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Preserving Knowledge for after the Apocalypse

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What We'll Leave Behind. How Broken Hyperlinks Are Screwing Up Science. Why there can be only one Enlightenment now that all the coal is gone: Can civilisation reboot without fossil fuels? – Lewis Dartnell. Imagine that the world as we know it ends tomorrow.

Why there can be only one Enlightenment now that all the coal is gone: Can civilisation reboot without fossil fuels? – Lewis Dartnell

There’s a global catastrophe: a pandemic virus, an asteroid strike, or perhaps a nuclear holocaust. The vast majority of the human race perishes. Our civilisation collapses. The post-apocalyptic survivors find themselves in a devastated world of decaying, deserted cities and roving gangs of bandits looting and taking by force. Bad as things sound, that’s not the end for humanity. Popular now Could we make our home on a rogue planet without a Sun? Preserving human knowledge: similar projects - The Knowledge. 5D optical memory in glass could record the last evidence of civilization. Using nanostructured glass, scientists at the University of Southampton have, for the first time, experimentally demonstrated the recording and retrieval processes of five dimensional digital data by femtosecond laser writing.

5D optical memory in glass could record the last evidence of civilization

The storage allows unprecedented parameters including 360 TB/disc data capacity, thermal stability up to 1000°C and practically unlimited lifetime. Coined as the 'Superman' memory crystal, as the glass memory has been compared to the "memory crystals" used in the Superman films, the data is recorded via self-assembled nanostructures created in fused quartz, which is able to store vast quantities of data for over a million years. The information encoding is realised in five dimensions: the size and orientation in addition to the three dimensional position of these nanostructures. A 300 kb digital copy of a text file was successfully recorded in 5D using ultrafast laser, producing extremely short and intense pulses of light. Bubblegram. A laser glass sculpture of a caffeine molecule A bubblegram (a.k.a. laser crystal, 3D crystal engraving or vitrography) is a solid block of glass or transparent plastic that have been exposed to laser beams to generate three-dimensional designs inside.

Bubblegram

The image is composed of many small points of fracture or other visible deformation and appears to float inside the block. Description[edit] Each point is created by a laser beam focused to high intensity at that location by a computer-controlled opto-mechanical system. After an Apocalypse, What's Left of Digital Stores of Knowledge? The editor of the Gawker media sci-fi blog io9, Annalee Newitz, is working on a book about how humans will regroup after the apocalypse.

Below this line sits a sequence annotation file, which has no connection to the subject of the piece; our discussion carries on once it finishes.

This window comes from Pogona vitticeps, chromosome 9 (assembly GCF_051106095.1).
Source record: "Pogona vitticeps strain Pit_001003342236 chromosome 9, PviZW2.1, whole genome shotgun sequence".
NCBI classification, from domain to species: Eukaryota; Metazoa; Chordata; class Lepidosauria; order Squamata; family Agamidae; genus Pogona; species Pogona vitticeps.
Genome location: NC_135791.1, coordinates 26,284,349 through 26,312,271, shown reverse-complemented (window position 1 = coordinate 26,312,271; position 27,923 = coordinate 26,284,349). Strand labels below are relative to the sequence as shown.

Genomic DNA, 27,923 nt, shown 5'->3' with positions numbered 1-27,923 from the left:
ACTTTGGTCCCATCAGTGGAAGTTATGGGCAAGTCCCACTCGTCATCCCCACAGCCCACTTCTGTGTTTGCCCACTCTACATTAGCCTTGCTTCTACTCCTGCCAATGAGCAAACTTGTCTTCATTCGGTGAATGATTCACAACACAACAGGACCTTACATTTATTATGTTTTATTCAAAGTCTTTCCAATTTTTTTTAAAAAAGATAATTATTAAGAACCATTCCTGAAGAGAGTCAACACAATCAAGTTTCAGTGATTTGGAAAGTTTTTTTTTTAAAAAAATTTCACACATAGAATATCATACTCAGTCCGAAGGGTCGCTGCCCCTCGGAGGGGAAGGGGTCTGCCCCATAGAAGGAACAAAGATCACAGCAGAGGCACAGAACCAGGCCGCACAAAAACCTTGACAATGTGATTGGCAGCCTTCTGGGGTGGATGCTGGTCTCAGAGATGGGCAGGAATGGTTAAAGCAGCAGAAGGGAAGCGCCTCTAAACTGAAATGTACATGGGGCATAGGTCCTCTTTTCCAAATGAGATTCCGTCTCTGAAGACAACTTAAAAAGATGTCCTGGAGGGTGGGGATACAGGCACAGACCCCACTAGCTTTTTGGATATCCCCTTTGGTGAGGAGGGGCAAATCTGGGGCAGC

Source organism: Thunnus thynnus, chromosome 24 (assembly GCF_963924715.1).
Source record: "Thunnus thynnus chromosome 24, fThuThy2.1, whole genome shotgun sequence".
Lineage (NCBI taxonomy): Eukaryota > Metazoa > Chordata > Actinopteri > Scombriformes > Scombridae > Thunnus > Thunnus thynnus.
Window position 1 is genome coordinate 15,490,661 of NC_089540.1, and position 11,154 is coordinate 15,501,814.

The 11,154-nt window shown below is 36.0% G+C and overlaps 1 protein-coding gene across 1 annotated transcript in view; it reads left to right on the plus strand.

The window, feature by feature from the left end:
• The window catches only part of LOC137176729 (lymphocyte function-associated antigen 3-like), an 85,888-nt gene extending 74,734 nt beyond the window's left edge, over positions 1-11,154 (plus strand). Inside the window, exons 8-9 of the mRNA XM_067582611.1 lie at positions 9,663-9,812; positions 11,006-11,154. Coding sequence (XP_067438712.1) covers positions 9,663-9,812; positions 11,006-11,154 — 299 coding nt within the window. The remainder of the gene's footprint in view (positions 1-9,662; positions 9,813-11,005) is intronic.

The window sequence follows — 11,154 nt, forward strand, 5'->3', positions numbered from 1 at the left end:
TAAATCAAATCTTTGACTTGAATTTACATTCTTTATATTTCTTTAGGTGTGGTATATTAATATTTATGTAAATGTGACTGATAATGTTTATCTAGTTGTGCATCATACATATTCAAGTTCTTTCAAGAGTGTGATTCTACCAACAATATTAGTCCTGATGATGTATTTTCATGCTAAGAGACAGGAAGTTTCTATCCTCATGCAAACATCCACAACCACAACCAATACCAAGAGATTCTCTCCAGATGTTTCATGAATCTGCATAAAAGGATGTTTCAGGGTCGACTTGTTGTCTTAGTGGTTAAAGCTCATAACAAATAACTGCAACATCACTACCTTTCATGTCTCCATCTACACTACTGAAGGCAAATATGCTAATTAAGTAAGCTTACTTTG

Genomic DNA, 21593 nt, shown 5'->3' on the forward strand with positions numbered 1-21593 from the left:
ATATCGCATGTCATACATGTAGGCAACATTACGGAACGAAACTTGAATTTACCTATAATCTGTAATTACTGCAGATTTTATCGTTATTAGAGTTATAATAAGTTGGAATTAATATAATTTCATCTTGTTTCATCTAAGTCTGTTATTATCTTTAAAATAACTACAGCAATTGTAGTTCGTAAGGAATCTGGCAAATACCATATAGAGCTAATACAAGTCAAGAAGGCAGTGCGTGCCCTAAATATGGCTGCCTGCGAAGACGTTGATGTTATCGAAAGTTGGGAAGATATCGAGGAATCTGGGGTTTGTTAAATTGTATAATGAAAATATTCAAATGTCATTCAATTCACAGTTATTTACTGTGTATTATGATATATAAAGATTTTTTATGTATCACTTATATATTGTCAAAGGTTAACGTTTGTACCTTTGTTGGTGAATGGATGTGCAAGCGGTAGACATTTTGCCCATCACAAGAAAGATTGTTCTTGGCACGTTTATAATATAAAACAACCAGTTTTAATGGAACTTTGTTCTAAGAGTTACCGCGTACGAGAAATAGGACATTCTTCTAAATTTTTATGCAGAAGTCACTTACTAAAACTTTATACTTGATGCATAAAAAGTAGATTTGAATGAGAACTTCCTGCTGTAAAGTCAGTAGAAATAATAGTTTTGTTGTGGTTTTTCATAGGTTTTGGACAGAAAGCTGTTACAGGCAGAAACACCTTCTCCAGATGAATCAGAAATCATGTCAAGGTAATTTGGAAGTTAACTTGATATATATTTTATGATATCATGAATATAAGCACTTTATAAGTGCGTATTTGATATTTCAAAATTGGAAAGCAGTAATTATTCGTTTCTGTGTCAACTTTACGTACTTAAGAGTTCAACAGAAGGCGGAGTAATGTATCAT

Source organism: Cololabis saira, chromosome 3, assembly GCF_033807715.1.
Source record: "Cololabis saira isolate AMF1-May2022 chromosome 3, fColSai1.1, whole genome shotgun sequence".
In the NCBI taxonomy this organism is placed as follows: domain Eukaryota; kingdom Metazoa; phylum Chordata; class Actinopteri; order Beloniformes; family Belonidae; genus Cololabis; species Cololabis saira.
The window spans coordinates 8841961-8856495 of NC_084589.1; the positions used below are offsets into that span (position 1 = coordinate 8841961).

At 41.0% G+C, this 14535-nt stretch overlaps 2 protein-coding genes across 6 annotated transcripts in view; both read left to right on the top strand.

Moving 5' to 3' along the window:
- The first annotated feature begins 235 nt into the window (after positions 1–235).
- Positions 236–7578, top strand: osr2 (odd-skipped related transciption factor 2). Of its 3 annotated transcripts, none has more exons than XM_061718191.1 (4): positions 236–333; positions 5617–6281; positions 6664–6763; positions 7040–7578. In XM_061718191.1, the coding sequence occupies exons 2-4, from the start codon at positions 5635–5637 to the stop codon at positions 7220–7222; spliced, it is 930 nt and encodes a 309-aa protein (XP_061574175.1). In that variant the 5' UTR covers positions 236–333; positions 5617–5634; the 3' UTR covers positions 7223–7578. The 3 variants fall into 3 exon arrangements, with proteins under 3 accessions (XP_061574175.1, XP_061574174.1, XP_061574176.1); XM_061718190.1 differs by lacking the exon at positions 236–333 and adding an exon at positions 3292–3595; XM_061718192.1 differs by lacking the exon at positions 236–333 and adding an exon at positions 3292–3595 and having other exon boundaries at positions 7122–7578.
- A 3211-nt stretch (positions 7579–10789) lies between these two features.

After an Apocalypse, What's Left of Digital Stores of Knowledge?

That such a book could be considered non-fiction is a remarkable commentary on the world we live in, with gold at a record high, the U.S. government on the verge of default, supplies of cheap oil running out and the environment crashing down on the heads of more humans than anyone ever imagined could simultaneously inhabit spaceship earth. It’s tempting to believe that we live in a special time – this is the root of all apocalyptic thinking – but it’s hard to compare even today’s menaces to the rise of the Third Reich, the fall of the Roman Empire or the Black Death.

At least not yet. But supposing something were to happen, as it does every day in parts of war-torn sub-Saharan Africa – some cascade of environmental and political disasters leading to armed conflict or resource starvation. And especially data centers. Imagining The Fate Of Data After The Apocalypse. ‘Most crucial scientific knowledge’ preserved in academic’s guidebook for end of the world.

University of Leicester astrobiologist highlights importance of understanding fundamental science in new book Issued by University of Leicester Press Office on 2 April 2014 Image of book cover and photographs of Lewis Dartnell available from: pt91@le.ac.uk Book launch: Wednesday 9 April at 6.30pm, at Lutyens & Rubinstein, 21 Kensington Park Road, London, W11 2EU.

‘Most crucial scientific knowledge’ preserved in academic’s guidebook for end of the world

RSVP to Maria Garbutt-Lucero at: MGarbuttLucero@randomhouse.co.uk. Machines: Global Village Construction Set. The Global Village Construction Set (GVCS) is a modular, DIY, low-cost, high-performance platform that allows for the easy fabrication of the 50 different Industrial Machines that it takes to build a small, sustainable civilization with modern comforts.

Machines: Global Village Construction Set

We’re developing open source industrial machines that can be made at a fraction of commercial costs, and sharing our designs online for free. We are developing a lifesize, scalable, modular LEGO construction set. The GVCS in itself consists of many other Construction Sets – as we build not individual machines, but construction sets of machines. As an example, the Fabrication Construction Set component can be used to build any of the other machines. Our goal is lifetime design, and low maintenance so only a few hours of maintenance per year are required to keep any machine alive. Terminal Event Management Policy. Introduction - 10,000 Year Clock. The full scale 10,000 Year Clock is now under construction.

Introduction - 10,000 Year Clock

While there is no completion date scheduled, we do plan to open it to the public once it is ready. The essay below by Long Now board member Kevin Kelly discusses what we hope the Clock will be once complete. This is one of several projects by Long Now to creatively foster long-term thinking in the context of the next 10,000 years. by Kevin Kelly There is a Clock ringing deep inside a mountain. Is around to hear it.